“For every piece of quality content, there is a relevant demographic or persona to match.”

– David DeVore, Co-Founder and CEO, FanCentric, LLC
(Source: 4 Keys to Using Social Media Content for Real-Time Marketing, Content Marketing Institute, November 2013)

5. Intelligently sequence your content via a retargeting strategy

Retargeting makes it possible to create additional touchpoints with people who have come and then gone from your website by reaching them later with follow-up advertising. Retargeted ads can run across a vast pool of inventory including spaces on premium publisher sites, niche sites and social networks. Build and use segmented retargeting lists to reach precise subsets of your website’s audience. Common methods include segmenting by audience characteristics like age or gender or by content-consumption patterns like sports enthusiasts or travel readers.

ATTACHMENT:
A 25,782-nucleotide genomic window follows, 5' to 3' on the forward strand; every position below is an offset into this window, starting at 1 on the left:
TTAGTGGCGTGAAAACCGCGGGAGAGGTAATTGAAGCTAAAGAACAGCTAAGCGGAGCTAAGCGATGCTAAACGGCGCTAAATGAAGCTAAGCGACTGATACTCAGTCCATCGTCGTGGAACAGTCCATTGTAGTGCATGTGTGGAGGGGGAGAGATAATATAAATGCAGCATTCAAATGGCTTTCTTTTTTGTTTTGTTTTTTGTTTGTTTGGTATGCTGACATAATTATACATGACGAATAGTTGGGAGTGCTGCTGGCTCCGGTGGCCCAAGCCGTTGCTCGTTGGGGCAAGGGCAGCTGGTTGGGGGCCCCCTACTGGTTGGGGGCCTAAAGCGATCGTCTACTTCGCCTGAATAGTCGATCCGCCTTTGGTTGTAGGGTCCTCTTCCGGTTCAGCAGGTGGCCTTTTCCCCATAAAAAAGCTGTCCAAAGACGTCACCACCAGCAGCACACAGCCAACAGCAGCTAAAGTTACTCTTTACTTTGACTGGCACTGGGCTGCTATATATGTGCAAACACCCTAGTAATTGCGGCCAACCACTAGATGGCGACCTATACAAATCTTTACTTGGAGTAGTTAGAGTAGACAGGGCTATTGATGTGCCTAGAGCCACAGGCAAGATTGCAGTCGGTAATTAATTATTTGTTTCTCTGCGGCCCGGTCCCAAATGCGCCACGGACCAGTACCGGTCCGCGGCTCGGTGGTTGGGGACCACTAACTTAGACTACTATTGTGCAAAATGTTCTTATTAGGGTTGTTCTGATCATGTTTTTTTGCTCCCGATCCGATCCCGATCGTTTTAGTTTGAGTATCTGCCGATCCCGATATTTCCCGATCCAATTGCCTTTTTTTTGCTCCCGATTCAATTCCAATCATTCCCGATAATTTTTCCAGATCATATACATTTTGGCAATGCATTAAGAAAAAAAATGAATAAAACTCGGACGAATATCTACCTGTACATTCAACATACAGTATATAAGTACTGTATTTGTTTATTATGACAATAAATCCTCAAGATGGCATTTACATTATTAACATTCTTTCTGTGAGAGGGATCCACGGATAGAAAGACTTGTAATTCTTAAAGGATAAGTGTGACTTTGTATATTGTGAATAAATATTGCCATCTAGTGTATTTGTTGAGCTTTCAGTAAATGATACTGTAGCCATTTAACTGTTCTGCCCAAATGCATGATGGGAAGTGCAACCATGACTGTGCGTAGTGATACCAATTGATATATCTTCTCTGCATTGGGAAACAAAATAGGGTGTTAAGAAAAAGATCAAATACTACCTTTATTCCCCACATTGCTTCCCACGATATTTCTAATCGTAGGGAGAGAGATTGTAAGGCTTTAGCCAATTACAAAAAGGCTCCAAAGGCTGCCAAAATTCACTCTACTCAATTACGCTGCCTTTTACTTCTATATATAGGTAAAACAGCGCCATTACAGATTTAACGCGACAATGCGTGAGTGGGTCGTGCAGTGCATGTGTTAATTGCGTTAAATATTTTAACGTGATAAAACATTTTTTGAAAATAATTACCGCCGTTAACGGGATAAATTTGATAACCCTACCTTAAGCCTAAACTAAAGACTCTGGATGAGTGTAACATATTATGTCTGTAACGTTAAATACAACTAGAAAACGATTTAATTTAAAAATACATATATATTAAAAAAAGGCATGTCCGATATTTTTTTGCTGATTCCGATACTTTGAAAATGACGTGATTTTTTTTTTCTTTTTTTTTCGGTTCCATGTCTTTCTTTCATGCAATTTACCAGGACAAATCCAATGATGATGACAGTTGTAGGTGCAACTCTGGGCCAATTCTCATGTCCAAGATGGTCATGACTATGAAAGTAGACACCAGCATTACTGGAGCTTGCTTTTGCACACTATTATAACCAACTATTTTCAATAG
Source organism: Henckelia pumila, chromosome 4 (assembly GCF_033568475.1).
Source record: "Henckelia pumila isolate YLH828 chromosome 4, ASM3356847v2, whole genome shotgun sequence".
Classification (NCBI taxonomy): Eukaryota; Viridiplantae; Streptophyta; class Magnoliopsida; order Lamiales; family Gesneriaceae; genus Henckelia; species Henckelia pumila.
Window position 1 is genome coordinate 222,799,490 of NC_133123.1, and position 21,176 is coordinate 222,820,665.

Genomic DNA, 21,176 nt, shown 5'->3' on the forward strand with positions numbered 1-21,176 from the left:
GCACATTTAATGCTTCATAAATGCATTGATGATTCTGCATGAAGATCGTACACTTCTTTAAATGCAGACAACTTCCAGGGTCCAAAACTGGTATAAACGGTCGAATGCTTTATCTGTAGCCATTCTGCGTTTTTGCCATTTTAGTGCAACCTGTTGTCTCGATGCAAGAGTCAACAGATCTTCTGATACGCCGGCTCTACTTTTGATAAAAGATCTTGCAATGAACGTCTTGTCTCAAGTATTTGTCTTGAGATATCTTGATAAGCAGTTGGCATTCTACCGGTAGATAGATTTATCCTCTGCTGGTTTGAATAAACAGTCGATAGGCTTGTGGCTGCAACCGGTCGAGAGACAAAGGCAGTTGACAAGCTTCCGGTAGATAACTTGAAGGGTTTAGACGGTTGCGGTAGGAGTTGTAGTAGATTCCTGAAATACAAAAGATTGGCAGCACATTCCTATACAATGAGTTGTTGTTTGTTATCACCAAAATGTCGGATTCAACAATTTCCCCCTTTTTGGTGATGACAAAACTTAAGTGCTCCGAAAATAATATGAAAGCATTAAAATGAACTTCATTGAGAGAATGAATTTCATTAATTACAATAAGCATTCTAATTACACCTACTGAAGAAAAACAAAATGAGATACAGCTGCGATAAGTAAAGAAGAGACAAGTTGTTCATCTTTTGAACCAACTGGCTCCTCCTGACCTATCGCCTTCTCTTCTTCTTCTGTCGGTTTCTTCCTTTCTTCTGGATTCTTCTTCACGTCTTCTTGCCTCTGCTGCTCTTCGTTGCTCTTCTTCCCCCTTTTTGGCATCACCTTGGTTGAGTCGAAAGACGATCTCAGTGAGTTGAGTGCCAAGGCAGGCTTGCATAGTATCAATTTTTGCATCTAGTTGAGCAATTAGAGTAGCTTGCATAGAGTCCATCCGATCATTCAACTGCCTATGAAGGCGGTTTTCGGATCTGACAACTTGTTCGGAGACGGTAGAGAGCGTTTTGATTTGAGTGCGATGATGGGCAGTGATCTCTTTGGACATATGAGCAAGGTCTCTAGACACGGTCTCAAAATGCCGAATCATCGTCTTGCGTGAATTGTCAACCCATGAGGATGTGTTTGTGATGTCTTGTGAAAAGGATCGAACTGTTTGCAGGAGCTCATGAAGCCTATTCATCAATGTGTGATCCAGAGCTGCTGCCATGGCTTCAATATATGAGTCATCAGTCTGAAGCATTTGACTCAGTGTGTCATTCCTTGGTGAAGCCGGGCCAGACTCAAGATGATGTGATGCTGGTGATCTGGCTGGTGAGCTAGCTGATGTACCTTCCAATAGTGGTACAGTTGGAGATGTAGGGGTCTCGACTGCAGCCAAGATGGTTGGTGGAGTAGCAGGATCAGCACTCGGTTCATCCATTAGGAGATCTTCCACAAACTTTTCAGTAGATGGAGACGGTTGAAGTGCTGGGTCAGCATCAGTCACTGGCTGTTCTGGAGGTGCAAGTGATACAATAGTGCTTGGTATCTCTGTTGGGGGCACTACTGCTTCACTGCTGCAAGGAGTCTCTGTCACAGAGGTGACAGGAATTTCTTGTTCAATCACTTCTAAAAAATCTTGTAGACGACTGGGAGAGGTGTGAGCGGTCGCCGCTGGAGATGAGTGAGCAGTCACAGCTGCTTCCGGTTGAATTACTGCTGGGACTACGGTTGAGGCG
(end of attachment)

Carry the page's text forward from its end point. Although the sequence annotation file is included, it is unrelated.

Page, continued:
When you consider that your intended audience typically steps through various customer journey stages, using retargeting makes it possible to sequence various types of content for the appropriate stages or milestones along the path to purchase.

“Content maintains its kingship by staying relevant. For instance, when the customer is at the top of the funnel, content can be related to thought-leadership pieces, which deliver value and insight to the prospect. In the middle of funnel, case studies, demo, peer reviews, webinars and white papers move buyers through their journey. As a prospect moves towards the end of the funnel, the how-tos, best practices and communities for support engage the customer.”